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Why Did Fentanyl Maker Insys Give $500K to Defeat Legalization?

September 9, 2016
On Aug. 31, Insys Therapeutics, the corporation that manufactures fentanyl, donated half a million dollars to the campaign to defeat cannabis legalization in Arizona.

Once in a while there are moments that make legalization advocates pause and reflect on the reasons we fight for this cause. Many of us experienced one such moment yesterday when the Insys news crossed our desks.

Fentanyl is the synthetic opioid, cheaper and stronger than heroin, that’s turning North America’s opioid crisis into a catastrophe. Fentanyl is the drug that killed Prince. It’s up to 50 times more powerful than heroin. Pockets of the Midwest and Northeast are getting shredded by fentanyl. In July alone, the town of Akron, Ohio, documented nearly 300 overdoses and two dozen deaths linked to the drug. A surge in fentanyl-related overdose deaths recently forced officials in British Columbia to declare a public health emergency.

Fentanyl’s maker, Insys Therapeutics, is based in Chandler, Ariz., a suburb of Phoenix. As a paragon of shady pharmaceutical-company ethics and practices, Insys gives Martin Shkreli’s Turing Pharmaceuticals and EpiPen maker Mylan a run for their money.

“The conduct that we saw (from Insys) in this case was among the most unconscionable that I've seen.”
David Hart, Oregon Assistant Attorney General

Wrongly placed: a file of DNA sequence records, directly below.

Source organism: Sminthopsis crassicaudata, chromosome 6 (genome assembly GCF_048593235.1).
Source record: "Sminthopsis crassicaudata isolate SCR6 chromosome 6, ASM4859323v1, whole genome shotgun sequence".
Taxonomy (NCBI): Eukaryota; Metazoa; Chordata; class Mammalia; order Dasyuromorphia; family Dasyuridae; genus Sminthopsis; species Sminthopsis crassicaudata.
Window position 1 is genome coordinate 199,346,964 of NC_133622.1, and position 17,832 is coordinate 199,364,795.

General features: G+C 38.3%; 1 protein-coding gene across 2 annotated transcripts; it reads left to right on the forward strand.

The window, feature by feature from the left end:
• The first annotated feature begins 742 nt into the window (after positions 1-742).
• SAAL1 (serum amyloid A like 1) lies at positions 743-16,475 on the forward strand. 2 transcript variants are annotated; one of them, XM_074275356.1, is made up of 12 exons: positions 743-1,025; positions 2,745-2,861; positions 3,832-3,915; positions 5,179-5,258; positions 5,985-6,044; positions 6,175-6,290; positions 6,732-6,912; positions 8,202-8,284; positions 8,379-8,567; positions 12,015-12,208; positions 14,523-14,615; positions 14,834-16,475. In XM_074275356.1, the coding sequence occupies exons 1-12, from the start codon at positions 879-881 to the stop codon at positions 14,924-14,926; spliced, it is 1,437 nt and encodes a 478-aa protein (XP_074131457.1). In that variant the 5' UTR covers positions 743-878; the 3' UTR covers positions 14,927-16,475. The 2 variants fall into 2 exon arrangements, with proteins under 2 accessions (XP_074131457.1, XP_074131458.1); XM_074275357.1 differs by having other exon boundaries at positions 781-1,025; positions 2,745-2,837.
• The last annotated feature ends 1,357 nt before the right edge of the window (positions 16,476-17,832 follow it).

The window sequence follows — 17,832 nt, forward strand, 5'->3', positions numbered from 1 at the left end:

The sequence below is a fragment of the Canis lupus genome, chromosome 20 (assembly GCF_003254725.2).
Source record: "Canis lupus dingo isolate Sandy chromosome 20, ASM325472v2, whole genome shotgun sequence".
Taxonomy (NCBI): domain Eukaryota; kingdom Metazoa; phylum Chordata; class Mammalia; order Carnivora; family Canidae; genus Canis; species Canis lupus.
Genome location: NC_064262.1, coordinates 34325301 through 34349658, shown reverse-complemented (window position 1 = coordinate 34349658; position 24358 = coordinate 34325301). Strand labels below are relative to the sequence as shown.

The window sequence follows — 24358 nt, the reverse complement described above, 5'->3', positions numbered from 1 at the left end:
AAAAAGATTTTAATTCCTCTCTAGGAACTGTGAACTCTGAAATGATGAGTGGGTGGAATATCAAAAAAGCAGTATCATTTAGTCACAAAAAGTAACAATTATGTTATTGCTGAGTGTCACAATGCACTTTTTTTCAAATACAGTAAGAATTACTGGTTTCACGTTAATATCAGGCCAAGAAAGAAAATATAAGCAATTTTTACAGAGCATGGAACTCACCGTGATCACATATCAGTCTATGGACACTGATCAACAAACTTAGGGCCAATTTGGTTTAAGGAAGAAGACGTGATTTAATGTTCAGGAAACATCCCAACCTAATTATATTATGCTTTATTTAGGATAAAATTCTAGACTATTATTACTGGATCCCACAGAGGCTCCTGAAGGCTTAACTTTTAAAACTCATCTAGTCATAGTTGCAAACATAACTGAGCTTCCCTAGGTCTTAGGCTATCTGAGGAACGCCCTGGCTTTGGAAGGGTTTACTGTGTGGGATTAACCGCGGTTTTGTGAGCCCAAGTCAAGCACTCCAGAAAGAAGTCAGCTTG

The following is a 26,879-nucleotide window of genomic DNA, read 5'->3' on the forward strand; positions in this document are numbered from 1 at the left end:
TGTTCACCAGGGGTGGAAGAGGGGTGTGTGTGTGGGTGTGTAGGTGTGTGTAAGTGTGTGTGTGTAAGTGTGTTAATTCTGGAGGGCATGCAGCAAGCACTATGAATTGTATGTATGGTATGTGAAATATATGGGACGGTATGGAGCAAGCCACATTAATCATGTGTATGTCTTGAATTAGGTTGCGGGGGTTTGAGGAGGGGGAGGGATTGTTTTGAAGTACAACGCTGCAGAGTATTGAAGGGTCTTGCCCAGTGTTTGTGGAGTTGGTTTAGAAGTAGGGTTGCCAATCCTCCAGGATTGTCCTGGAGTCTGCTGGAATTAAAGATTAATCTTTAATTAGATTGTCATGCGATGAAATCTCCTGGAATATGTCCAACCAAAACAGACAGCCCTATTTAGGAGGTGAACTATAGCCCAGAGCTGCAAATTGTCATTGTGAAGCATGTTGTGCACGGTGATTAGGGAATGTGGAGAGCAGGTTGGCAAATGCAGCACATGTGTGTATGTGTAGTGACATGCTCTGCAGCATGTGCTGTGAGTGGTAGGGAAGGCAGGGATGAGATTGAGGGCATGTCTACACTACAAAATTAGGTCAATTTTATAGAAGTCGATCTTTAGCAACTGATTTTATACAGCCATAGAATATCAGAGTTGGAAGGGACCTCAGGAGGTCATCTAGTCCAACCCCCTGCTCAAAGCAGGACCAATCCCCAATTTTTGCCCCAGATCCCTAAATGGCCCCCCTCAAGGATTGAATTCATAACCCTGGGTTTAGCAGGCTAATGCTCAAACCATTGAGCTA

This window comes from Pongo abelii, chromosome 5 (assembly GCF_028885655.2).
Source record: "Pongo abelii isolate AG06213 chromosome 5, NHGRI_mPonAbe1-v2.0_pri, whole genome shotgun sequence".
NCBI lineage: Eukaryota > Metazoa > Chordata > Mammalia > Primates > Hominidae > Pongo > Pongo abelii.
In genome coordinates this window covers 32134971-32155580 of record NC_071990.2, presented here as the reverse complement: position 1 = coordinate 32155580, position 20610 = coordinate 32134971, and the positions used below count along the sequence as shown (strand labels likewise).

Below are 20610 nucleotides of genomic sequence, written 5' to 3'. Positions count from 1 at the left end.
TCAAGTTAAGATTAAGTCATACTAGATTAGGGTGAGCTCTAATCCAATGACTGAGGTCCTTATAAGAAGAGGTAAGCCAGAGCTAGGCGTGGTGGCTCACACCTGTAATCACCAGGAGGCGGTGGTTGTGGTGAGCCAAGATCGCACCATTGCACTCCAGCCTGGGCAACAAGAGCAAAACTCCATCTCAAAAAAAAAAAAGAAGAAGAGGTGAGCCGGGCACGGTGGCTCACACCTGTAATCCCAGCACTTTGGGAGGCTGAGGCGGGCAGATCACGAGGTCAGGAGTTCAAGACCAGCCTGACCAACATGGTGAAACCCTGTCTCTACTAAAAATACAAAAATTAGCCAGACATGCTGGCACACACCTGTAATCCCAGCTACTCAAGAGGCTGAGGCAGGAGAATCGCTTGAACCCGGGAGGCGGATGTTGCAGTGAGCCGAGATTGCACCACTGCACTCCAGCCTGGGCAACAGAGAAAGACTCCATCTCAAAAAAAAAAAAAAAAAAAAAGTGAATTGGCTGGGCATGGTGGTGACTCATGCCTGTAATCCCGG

Three months ago, federal agents arrested two Insys officials in New York state for allegedly carrying out a kickback scheme that paid physicians to encourage their patients to use fentanyl. That indictment came four months after an Insys regional manager pleaded guilty to similar charges of rigging a doctor kickback scheme in the South.

Other state attorneys general continue to investigate the company’s practices. As more laws are broken, more patients become addicted, and more people die. Meanwhile, Insys continues to report record revenues.

A CNBC special report on Insys included this remarkable observation from Oregon Assistant Attorney General David Hart:

“I’ve been investigating drug cases for about 15 years now, and the conduct that we saw [from Insys] in this case was among the most unconscionable that I’ve seen. There was harm done to patients on a level I’m not used to seeing.”

Why would Insys care about cannabis legalization? Because cannabis is a major threat to its market.